East LA Cityhood: Is the Journey Ending?
By Gloria Alvarez and Gloria Angelina Castillo, EGP Staff Writers
Often called the birthplace and center of Mexican, Mexican-American and Chicano social and political activism, East Los Angeles has long struggled with the idea of what self-determination should look like at home.
Lea esta nota EN ESPAÑOL: Ciudad del Este de Los Ángeles: ¿El Esfuerzo Llega a un Fin?
While many past and present elected officials have roots tied to East Los Angeles, either by birth or political support, the unincorporated area in the County of Los Angeles has only one directly elected representative, First District County Supervisor Gloria Molina.
For some that’s a problem.
But for others, the situation has been a windfall in services and developments in the mostly Latino, working class community.
Three previous attempts to incorporate East LA—1960, 1963 and 1971—have failed.
The latest effort, started in 2007 by the East Los Angeles Residents Association (ELARA,) now appears to be in danger of repeating the past.
On Tuesday, Los Angeles Local Agency Formation Commission (LA LAFCO) Executive Officer Paul Novak released LAFCO’s Executive Officer’s Report” for the Proposed Incorporation of East Los Angeles, and in it he “recommends that the Commission disapprove the incorporation request.”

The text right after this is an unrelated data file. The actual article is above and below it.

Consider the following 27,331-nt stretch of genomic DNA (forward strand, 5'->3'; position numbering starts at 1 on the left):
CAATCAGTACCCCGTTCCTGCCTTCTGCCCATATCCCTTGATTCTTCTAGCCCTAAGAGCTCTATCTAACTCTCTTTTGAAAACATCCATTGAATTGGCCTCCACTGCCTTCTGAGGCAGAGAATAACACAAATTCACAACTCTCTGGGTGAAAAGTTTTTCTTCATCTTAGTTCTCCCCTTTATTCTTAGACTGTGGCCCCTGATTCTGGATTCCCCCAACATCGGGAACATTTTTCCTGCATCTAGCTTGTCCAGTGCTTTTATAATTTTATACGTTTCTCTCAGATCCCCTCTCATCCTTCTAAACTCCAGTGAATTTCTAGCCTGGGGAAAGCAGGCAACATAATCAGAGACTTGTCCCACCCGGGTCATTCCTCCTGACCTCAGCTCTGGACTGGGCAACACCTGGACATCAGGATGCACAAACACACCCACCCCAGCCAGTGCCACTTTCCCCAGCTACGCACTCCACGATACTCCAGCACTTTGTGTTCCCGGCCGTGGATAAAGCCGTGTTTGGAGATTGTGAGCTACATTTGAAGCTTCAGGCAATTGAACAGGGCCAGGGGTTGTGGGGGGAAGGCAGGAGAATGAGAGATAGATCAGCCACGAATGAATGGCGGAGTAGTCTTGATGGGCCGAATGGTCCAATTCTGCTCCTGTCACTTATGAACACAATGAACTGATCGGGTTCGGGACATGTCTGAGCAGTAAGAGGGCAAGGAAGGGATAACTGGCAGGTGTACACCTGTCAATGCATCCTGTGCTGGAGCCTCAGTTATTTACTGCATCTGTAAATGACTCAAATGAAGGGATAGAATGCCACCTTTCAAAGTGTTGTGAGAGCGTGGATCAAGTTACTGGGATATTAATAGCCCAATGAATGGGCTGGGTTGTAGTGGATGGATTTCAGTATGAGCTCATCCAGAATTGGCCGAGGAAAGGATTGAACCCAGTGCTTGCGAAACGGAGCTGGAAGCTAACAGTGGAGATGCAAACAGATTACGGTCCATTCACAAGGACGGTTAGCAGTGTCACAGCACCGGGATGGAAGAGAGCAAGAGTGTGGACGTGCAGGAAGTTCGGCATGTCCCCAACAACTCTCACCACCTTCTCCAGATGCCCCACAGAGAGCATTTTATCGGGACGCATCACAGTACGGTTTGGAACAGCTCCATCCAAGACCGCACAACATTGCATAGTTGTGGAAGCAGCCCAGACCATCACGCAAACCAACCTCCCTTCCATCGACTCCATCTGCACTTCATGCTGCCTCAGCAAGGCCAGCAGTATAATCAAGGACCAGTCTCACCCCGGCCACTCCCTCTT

According to the report, state law requires that a new city should have “sufficient revenues to provide public services and facilities and a reasonable reserve during the first three years of incorporation.
“East Los Angeles does not generate enough revenue to sustain a healthy and financially sound city,” states the report, which based its findings on the results of an independent “Comprehensive Fiscal Analysis (CFA)” completed last year, and an audit of the report by the State Controller’s office. Both concluded East LA would have a deficit of $19 million in the first year following incorporation, and between $12 million and nearly $19 million in each of the next 9 years.
Proponents of the cityhood effort have repeatedly challenged those studies. ELARA argues the studies have not been forward looking, and are based on past funding priorities. As a city, they say East LA could create it’s own priorities and find ways to generate more revenue.